September 20, 2006

Insider Report: Bowden asks for indoor facility

For the first time since the season started, the Seminole football team was able to get in full back to back practices. The ability to complete consecutive outdoor workouts without being rushed indoors because of inclement weather was a welcomed change for the coaching staff and players. That's because several times within the last three weeks practices were moved into the cramped turf room as a result of lightning in the area.




"It's got to be seven or eight days we've missed all or half of since we started two-a-days," defensive coordinator Mickey Andrews said. "That's big because kids aren't getting better when they can't go work... Like yesterday and today, we had to push our people like crazy to get back into the habit of running to the ball and finishing plays. Missed assignments and missed tackles happen when you can't get out and work on them and see what you need to do in space."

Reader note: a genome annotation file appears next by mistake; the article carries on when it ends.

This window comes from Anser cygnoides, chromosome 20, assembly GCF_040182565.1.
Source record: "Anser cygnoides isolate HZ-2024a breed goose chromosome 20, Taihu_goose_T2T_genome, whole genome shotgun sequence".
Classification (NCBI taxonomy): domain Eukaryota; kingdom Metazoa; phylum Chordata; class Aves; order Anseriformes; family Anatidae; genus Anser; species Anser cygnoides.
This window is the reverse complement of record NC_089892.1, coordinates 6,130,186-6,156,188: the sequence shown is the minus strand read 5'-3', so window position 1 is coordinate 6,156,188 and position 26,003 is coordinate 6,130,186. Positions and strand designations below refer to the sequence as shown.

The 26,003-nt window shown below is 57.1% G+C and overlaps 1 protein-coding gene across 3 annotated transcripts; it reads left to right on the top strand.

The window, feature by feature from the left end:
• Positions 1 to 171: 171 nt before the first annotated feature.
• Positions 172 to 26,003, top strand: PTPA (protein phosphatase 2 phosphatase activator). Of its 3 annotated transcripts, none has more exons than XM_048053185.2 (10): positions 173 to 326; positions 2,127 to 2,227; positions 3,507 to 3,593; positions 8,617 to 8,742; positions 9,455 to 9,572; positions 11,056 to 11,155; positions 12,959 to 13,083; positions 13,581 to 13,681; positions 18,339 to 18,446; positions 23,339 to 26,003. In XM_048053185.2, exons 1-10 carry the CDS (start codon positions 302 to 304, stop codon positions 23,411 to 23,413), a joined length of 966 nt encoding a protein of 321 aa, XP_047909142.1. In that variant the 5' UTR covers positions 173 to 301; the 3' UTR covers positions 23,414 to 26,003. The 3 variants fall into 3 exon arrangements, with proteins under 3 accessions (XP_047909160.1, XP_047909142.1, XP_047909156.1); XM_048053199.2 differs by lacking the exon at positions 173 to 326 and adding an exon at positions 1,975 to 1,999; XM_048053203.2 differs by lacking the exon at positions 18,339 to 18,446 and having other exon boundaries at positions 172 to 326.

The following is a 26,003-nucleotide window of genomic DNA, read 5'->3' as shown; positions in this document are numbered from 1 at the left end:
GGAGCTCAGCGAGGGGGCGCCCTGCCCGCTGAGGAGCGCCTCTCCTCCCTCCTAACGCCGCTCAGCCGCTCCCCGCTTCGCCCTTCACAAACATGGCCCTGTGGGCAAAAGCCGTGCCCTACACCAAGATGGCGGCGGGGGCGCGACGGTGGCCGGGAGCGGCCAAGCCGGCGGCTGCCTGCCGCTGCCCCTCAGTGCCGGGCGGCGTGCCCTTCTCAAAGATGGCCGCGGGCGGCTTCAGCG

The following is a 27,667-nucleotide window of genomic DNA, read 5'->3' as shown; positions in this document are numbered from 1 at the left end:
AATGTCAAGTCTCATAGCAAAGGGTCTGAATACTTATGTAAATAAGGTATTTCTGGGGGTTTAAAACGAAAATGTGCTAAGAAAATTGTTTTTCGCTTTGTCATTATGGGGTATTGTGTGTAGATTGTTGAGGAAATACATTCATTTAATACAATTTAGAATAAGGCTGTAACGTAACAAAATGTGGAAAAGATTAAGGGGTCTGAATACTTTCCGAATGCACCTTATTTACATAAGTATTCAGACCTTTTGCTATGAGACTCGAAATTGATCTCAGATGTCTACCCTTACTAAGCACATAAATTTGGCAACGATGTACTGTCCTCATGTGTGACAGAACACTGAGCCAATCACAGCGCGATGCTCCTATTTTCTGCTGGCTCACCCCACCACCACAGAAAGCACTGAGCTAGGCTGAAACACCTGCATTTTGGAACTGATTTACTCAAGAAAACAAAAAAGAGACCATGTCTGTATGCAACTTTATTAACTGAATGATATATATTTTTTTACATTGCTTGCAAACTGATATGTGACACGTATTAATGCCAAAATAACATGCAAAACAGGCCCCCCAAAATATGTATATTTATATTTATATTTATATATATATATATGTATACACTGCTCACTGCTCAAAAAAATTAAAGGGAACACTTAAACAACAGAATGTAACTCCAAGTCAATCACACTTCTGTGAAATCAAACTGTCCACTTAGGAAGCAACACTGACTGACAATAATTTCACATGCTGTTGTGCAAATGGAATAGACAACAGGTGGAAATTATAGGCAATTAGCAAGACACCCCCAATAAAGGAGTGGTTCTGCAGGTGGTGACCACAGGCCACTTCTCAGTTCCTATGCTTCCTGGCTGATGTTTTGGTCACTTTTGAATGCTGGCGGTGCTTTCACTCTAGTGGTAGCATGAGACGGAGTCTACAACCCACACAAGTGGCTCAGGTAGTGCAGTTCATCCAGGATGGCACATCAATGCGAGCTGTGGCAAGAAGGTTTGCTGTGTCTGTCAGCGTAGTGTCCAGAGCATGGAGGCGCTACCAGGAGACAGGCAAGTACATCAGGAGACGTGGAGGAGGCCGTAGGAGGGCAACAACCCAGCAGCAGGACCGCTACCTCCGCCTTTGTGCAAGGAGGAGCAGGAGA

A rainy September in Tallahassee really put a crimp on the team's preparations for both the Troy and Clemson games. In fact, nearly half of the practices were conducted indoors.



"We practiced (outside) for a day and a half for Troy because of the short week and the rain," head coach Bobby Bowden said. "Last week we got two and a half practices in. One afternoon when we were going to throw the ball, that's when then lightning came. We can't get anything out of that rubber (turf) room up there as far as throwing the ball. Maybe that is hurting our timing."



Missing practice time because of lousy weather is nothing new in football but what has changed is technology. In the past, thunderstorms were generally ignored unless lightning was practically on top of the practice field. Nowadays with safety concerns and advanced radar systems, the players are ushered indoors when there is lightning in the area or sometimes just based on the threat of lightning.

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